The third Petersberg Climate Dialogue: Shared responsibility for climate protection
Angela Merkel at the third Petersberg Climate Dialogue
(© picture alliance)
The Petersberg Climate Dialogue has its origin in a personal initiative of Chancellor Merkel in 2009. It was intended to bring the faltering dialogue process back on track after the Climate Conference in Copenhagen in the same year. Since then, each Petersberg Climate Dialogue is jointly organised with the host of the next UN Climate Conference.
The third Petersberg Climate Dialogue is jointly chaired by Germany and Qatar. Qatar holds the Presidency of the next United Nations climate summit which will be held in Doha, the capital of Qatar.
In addition to the new climate agreement, specific climate change strategies at national level and opportunities for enhanced cooperation on climate change were also on the agenda
"Many countries are already working very hard to protect the climate and reduce their emissions. However, this does not suffice to meet the 2-degree limit. We must all do more and we must do it together, "said Peter Altmaier, Federal Minister for Environment, Conservation and Nuclear Safety.
Altmaier welcomed in particular that many of the countries participating in the conference aim to take additional measures to limit the growth of emissions before 2020. In this context, he praised the efforts of major emerging economies such as Brazil, China, India, Mexico and South Africa. Enlarge image (© picture alliance / dpa)
In her keynote speech on the previous day, Chancellor Angela Merkel said that the next UN Climate Conference in Doha must give new impetus to climate protection.
She stressed that it was essential to develop a new concept of growth as economic activity should always be for the good of the people. She further explained the shared yet diverse responsibilities of the individual countries. Hence, a simple "business as usual" approach would have terrible consequences, and the desired 2-degree target would not be achieved. A purely quantitative approach would not be sufficient any longer, said Merkel.
She further explained that it was also important to seperate the use of resources from economic growth. Germany's energy turnaround put the issues surrounding energy supply on an entirely new footing. This was no easy matter, as all three principles - affordability, protection of the environment and safety - should have equal importance. "If this project succeeds, it can show other countries the way to more sustainable energy supply," said the Chancellor.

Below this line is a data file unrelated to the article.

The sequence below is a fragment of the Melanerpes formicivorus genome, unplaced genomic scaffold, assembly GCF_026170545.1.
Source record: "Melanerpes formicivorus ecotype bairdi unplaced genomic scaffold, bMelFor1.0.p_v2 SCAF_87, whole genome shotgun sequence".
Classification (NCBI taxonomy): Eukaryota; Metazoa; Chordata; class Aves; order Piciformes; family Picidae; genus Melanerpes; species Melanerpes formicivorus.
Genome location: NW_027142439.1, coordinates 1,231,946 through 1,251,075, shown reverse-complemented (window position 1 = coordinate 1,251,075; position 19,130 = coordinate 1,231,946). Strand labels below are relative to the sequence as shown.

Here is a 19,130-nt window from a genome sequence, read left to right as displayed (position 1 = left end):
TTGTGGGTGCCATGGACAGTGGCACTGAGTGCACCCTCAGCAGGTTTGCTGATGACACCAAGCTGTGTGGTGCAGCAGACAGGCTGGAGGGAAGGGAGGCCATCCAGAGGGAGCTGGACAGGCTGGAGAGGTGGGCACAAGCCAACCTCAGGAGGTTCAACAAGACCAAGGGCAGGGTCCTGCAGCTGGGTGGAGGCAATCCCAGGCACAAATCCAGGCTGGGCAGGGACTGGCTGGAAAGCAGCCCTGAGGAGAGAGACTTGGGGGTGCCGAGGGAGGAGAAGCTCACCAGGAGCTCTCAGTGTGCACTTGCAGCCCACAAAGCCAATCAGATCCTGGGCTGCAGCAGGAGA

In his opening speech, Altmaier said that the next climate conference in Qatar should achieve concrete results. "We want to make international climate protection fit for the road again," he said. Thus sustainable economics could help nations to overcome crises.
In the negotiations about a new climate change agreement it would be evident that climate change is not an obstacle but an important element and a prerequisite for economic growth, the Federal Minister explained.
Since Copenhagen, there has been significant progress: for the first time in Durban in 2011, all countries have agreed to develop a common agreement on climate change. In addition, the Kyoto Protocol, which expires in 2012, will be extended.
Enlarge image Federal Minister for the Environment Peter Altmaier with Qatar's Vice-PM Abdullah bin Hamad Al-Attiyah (© picture alliance / dpa) Funding for climate adaptation, technology and knowledge transfer has been secured beyond 2012: the Global Climate Fund will become operational this year. Germany has offered to host the fund.
Since 2008, the Federal Government's contribution for international climate protection and adaptation have increased to €1.5 billion (from €900 million).
The Federal Ministry for Environment, Conservation and Nuclear Safety supports climate projects worldwide each year with a total of €120 million.